The snow was still deep in the front yard when we first noticed signs that my mother was not well. 24 hours after the initial appointment with our family doctor, and subsequent rush for a CT scan, we were in the family quiet room in the ICU at the hospital, waiting for her to come out of surgery.
My mother, who had never had a serious illness in her life, was now battling for that life.
My mother was often forgetful. She could remember so much from her past, but was the first to admit that she didn’t have a great memory for little things. She would make little jokes about the things she was forgetting, we would laugh and then it was forgotten. So, because of this we didn’t notice the initial signs at first.
It was when got up one morning to make a massive breakfast because she told us she was feeding the relatives who had come to stay with us, (these relatives were deceased) that we realized something more serious was wrong. Obviously our family doctor thought so too, as my mother was rushed for a CT scan and then scheduled for surgery the next day.
A malignant brain tumor the size of a golf ball that looked to be inoperable. The doctors did not hold out much hope of her surviving the disease let alone the operation.
The doctors obviously didn’t know my mother.
My mother was the eternal optimist. She saw the best in everyone and everything, and never doubted that things could get done, even when people said it couldn’t be. This was one of the key lessons that my mother taught me. To always be positive, and above everything else, to always have hope.
Always a fighter, my mother defied the doctors prognosis of surviving the surgery.
However, the days that followed her surgery were very tough, as she floated in and out of the morphine cloud she was in.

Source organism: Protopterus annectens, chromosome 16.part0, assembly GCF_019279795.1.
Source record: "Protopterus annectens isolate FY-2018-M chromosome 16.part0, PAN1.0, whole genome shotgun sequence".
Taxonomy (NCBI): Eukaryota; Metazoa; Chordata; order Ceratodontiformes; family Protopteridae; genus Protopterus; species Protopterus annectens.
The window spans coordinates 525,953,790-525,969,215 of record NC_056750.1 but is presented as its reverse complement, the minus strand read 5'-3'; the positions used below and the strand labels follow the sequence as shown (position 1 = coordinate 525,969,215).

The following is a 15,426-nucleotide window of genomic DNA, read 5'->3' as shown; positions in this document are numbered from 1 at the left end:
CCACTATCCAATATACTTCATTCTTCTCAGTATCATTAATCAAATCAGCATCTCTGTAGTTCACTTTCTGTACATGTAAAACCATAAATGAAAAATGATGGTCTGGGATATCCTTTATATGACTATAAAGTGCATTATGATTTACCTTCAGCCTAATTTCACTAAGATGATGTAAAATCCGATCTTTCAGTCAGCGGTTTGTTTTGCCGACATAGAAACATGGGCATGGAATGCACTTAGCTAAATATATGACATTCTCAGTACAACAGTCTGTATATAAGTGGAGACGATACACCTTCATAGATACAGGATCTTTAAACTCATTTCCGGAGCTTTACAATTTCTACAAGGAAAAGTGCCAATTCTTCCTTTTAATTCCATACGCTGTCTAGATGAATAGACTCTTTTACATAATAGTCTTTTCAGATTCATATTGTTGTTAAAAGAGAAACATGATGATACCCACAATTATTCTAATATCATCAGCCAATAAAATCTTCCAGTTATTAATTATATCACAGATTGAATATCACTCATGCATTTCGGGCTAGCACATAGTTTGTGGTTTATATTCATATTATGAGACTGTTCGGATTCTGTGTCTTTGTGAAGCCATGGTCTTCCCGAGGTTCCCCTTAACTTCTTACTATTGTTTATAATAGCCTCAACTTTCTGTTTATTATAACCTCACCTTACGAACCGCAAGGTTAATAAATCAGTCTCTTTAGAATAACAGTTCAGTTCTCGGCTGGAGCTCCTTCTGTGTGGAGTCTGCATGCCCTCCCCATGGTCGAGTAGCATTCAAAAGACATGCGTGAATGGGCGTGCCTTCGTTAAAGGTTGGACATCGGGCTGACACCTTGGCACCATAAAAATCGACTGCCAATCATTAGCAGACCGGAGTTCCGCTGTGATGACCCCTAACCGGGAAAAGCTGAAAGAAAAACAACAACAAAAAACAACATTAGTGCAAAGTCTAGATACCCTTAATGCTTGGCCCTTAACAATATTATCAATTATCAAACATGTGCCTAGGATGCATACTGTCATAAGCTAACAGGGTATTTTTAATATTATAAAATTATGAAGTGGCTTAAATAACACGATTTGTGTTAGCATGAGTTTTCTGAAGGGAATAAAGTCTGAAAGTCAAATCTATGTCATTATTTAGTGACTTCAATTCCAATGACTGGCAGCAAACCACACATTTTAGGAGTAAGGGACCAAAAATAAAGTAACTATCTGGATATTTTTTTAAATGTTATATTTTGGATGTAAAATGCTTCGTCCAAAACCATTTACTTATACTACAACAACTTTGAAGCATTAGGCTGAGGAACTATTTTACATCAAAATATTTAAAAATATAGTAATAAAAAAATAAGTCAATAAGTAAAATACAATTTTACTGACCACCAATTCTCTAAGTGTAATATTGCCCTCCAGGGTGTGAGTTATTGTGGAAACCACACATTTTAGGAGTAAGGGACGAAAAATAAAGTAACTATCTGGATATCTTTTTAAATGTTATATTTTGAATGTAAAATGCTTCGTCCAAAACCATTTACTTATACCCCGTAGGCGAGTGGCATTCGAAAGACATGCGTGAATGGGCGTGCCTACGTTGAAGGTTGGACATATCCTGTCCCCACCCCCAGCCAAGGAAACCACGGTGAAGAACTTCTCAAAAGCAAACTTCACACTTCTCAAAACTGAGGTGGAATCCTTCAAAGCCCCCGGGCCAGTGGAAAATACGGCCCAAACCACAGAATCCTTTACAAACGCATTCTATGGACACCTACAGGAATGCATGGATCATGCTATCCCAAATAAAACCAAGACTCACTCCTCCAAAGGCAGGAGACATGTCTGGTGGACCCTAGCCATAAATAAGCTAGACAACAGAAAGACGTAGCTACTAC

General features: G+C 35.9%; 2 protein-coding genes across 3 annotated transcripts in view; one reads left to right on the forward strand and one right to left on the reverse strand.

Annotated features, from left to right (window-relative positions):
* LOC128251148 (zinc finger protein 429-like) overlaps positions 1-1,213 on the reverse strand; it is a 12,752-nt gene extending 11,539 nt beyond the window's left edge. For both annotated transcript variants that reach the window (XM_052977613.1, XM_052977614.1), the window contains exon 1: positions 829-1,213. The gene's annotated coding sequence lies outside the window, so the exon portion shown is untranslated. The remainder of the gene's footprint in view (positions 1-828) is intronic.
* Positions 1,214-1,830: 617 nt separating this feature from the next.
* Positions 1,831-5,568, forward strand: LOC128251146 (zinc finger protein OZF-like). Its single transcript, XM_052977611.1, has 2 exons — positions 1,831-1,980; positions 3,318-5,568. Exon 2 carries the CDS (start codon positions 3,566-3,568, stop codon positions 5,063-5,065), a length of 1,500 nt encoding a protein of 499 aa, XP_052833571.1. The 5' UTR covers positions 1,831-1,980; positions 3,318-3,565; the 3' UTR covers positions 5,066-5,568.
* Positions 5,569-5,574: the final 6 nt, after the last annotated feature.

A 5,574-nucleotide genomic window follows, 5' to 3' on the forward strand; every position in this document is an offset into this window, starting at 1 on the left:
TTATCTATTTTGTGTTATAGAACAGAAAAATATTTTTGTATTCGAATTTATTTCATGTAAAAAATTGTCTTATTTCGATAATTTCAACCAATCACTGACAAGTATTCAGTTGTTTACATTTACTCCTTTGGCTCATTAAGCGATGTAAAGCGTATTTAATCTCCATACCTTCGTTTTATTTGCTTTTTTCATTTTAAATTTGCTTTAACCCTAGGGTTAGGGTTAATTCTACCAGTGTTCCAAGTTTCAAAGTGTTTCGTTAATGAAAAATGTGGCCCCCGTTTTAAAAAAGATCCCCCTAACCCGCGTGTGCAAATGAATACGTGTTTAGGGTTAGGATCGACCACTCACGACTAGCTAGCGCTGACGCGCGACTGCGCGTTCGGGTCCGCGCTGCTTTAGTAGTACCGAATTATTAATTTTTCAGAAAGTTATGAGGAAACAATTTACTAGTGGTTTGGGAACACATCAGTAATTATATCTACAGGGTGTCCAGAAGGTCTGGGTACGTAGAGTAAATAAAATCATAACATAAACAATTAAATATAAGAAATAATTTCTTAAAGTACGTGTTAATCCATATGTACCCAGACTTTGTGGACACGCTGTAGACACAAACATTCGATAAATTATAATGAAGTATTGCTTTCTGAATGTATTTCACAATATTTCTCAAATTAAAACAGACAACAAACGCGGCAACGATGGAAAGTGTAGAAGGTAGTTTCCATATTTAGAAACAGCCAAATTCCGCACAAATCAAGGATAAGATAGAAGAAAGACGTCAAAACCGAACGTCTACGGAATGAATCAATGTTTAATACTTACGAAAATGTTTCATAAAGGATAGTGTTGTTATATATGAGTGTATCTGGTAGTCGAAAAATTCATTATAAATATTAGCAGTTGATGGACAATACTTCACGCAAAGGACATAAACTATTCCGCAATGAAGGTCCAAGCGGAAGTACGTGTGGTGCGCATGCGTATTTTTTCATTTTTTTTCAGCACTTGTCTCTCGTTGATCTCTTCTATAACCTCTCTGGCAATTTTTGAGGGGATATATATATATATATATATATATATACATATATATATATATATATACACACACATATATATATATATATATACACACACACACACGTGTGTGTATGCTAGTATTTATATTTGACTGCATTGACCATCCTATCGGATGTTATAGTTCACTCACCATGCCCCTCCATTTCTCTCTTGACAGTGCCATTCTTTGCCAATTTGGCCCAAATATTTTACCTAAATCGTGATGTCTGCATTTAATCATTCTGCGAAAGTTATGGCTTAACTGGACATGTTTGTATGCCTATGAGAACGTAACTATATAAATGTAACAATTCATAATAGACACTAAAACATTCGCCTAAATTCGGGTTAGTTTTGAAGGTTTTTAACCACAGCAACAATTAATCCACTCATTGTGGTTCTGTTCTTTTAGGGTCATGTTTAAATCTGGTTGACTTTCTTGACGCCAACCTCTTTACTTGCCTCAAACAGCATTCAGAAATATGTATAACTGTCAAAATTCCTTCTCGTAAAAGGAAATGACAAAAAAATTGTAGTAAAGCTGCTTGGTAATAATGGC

Day after day of trying not to despair that she wasn’t recognizing us, or her surroundings.
Day after day of getting up to make the 1 ½ hour trip from our home to the hospital.
Day after day of leaving the hospital to make the same trip home to go to sleep to do it over again the next day.
Each day trying to find hope that this would be the day that would show an improvement in her condition.
It was 6 weeks from the time of her diagnosis until my mother’s death in the early morning hours of April 16, 1985.
6 weeks longer to spend with her than we had been given on the day of her surgery.
But only 6 short weeks to say everything we needed to say, to say enough “I love you’s” and memorize everything about her face, her hands, her smile to last us our lifetimes.
The day of my mother’s funeral, I saw the daffodils starting to open in the front garden of our house. Spring had come without our notice. A lover of daffodils, my mother had planted hundreds of bulbs in the front flower beds to welcome the spring after each long snowy winter. The daffodil fit so perfectly with my mother’s sunny personality and view of life. They are called the flower of hope, and symbolize rebirth and new beginnings.
My mother spoke to us that day through the daffodils in her garden. She let us know that even though she couldn’t be there in person to love us, there would be other ways she would let us know that she was looking over us. She wanted to remind us to stay positive and be hopeful even in situations where there looks to be none.
It has been 32 years since my mother’s death. I still can’t believe it’s been that long. Not a day goes by when I don’t think of her. My mother never had the joy of being at my wedding or seeing her grandchildren born, but I know she has been there watching over us through it all. When I look in my daughters eyes, or see the funny crooked pinkie finger my son has, I see my mother. She’s with me through every triumph and trial I encounter, reminding me to stay positive and to have hope in what the future brings.
This year I will be the same age as my mother when she passed away. My daughter gets very upset when I say this, but because I have the same eternal optimist trait as my mother, I am not worried and I tell her not to be worried either. I look positively towards the future, feeling healthy and enjoying what each day brings to me.
When daffodils show their happy faces in the spring, it is just one more reminder from my mother to see joy, happiness, hope and new beginnings in even the most troubling and trying of times.
I miss you every day Mom. With love from your little girl. xoxo
Originally published at www.patriciaeales.com on April 16, 2017.